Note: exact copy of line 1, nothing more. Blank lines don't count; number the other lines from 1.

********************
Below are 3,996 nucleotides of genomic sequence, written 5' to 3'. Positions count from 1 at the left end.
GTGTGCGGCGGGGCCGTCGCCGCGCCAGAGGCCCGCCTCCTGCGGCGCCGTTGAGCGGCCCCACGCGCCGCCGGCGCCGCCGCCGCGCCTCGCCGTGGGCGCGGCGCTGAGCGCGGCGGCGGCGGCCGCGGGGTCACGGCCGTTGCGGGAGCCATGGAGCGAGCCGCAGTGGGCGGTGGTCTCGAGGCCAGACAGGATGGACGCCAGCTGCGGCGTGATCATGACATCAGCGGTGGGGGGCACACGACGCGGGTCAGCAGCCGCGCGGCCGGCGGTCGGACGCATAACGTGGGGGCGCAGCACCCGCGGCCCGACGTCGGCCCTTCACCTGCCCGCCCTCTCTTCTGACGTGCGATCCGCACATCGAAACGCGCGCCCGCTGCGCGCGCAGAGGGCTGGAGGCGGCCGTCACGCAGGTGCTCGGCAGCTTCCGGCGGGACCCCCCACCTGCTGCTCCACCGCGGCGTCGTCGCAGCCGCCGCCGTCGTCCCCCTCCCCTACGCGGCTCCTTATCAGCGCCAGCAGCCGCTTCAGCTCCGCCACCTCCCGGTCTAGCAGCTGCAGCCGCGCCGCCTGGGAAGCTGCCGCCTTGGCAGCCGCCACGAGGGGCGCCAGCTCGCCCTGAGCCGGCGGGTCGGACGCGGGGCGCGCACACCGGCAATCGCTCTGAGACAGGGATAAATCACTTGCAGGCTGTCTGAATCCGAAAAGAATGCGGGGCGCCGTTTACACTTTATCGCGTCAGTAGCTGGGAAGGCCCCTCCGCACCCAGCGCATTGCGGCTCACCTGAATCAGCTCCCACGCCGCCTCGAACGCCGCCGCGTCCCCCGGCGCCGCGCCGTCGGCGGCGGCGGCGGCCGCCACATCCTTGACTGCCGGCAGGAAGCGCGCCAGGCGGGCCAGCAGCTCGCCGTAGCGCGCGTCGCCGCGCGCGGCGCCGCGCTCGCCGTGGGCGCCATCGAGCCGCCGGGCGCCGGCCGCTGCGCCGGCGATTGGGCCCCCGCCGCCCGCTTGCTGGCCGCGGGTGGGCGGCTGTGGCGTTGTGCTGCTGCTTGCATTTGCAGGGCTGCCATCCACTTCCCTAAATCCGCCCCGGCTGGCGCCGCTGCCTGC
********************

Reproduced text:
Below are 3,996 nucleotides of genomic sequence, written 5' to 3'. Positions count from 1 at the left end.